On Thursday night, Jimmy Kimmel mocked President Donald Trump’s budget cuts, which included axing funds to PBS and NPR. The host decided to show Trump firing Big Bird from Sesame Street.

One problem with this. Sesame Street currently airs on HBO.

Kimmel inserted Big Bird into an episode of The Celebrity Apprentice:

“I say you’re fired,” said Trump

“I guess we’ll have to find a new place to live,” said a despondent Big Bird.

“It’s too bad, but that’s the way it goes,” said Trump looking at his son, Donald Trump Jr.

Again, Sesame Street moved to HBO back in 2015. These episodes only air on PBS after a nine month window:

Sesame Workshop CEO Jeffrey D. Dunn said the deal ““provides Sesame Workshop with the critical funding it needs to be able to continue production of Sesame Street and secure its nonprofit mission of helping kids grow smarter, stronger and kinder; it gives HBO exclusive pay cable and SVOD access to the nation’s most important and historic educational programming; and it allows Sesame Street to continue to air on PBS and reach all children, as it has for the past 45 years.”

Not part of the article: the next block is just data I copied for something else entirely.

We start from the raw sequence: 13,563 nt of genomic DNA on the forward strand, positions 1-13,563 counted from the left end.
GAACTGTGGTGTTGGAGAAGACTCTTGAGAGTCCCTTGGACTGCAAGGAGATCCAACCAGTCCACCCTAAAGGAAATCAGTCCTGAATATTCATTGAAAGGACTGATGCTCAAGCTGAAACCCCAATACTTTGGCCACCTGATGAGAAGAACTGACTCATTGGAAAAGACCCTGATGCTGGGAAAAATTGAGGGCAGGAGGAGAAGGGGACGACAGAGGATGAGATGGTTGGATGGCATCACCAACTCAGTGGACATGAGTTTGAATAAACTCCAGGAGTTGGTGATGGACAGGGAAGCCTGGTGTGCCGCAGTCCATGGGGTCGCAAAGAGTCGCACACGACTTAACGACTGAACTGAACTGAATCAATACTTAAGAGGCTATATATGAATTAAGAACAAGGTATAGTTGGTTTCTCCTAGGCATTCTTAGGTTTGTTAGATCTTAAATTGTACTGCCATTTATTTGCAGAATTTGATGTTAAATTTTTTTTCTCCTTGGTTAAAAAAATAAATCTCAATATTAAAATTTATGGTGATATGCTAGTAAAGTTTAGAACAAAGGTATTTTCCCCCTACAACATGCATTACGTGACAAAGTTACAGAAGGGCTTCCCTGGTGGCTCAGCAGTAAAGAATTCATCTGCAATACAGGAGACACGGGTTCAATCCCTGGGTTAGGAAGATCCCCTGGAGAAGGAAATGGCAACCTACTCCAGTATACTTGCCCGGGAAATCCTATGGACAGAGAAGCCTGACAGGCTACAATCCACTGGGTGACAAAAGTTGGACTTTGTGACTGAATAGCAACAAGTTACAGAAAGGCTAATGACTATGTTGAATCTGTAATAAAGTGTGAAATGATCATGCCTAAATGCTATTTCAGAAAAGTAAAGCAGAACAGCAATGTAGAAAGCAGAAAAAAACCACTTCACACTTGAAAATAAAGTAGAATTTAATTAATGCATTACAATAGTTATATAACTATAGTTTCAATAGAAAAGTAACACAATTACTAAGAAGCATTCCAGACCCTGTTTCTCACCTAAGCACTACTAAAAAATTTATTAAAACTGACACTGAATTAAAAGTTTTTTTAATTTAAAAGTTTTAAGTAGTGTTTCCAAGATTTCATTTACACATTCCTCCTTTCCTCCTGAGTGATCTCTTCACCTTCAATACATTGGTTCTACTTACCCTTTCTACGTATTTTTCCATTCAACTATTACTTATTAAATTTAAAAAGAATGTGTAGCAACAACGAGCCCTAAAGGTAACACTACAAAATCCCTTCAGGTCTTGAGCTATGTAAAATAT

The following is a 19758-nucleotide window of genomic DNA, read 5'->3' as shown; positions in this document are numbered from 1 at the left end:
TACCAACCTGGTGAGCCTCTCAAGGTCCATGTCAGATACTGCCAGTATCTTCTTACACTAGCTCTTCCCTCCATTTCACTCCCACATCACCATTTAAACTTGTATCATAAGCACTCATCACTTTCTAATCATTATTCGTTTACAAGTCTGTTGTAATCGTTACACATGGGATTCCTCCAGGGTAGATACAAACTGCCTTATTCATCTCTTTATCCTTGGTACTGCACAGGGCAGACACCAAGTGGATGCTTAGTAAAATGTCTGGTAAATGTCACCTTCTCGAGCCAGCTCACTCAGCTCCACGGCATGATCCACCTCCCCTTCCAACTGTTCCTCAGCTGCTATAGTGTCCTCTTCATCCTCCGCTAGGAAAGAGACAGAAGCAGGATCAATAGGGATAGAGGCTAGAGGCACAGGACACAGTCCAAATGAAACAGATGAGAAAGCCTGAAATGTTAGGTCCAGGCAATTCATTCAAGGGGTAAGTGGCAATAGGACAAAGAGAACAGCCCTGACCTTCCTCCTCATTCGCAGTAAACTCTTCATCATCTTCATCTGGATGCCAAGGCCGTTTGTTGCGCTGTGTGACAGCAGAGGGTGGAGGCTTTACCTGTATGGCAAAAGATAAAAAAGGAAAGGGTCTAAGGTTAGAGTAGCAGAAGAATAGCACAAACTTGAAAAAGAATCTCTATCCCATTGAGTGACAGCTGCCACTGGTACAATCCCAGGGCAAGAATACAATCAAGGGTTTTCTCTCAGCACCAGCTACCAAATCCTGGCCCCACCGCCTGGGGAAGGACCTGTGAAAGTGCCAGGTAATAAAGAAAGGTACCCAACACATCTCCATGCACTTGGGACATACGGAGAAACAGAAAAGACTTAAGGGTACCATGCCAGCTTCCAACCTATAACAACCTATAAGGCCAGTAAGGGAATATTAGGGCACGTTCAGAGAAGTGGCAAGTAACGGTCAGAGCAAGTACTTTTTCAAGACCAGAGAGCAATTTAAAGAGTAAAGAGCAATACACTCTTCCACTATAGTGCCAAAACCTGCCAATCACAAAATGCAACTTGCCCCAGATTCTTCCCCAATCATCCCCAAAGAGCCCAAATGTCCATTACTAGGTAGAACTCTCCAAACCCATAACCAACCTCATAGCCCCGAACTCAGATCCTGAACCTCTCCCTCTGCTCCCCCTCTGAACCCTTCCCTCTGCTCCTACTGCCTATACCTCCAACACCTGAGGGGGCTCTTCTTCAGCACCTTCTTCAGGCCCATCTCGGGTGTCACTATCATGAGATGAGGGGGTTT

In addition to the next five seasons of Sesame Street, Sesame Workshop will also produce a Sesame Street Muppet spin-off series as well as develop a new educational series for children.

I believe Kimmel has a lot of money along with his Hollywood friends. If this is such an important issue for them why can’t they all get together and help fund it? Why must the government do it?

Kimmel also mocked the cutting for Meals on Wheels, which is not entirely accurate. The majority of the funding of the program comes from private donations. The government funds falls fifth on the list of the programs funds:

The relevant Department of Housing and Urban Development section of the budget contains the following language:

Eliminates funding for the Community Development Block Grant program, a savings of $3 billion from the 2017 annualized CR level. The Federal Government has spent over $150 billion on this block grant since its inception in 1974, but the program is not well-targeted to the poorest populations and has not demonstrated results. The Budget devolves community and economic development activities to the State and local level, and redirects Federal resources to other activities.

Meals on Wheels, a program that supports the delivery of meals to seniors who cannot afford food or cannot prepare it, started in Australia and has been in the United States since 1954. The program serves 2.4 million seniors every year and does get funding from the Community Development Block Grant program.

But the situation is complicated and saying that the budget eliminates the Meals on Wheels program is factually incorrect. According to the Meals on Wheels annual IRS filing for 2015 (it isn’t a government program), approximately 3.3 percent of its funding comes from government sources. Most is from corporate and foundation grants, with individual contributions the second largest source. Government grants are actually the fifth largest source of revenue.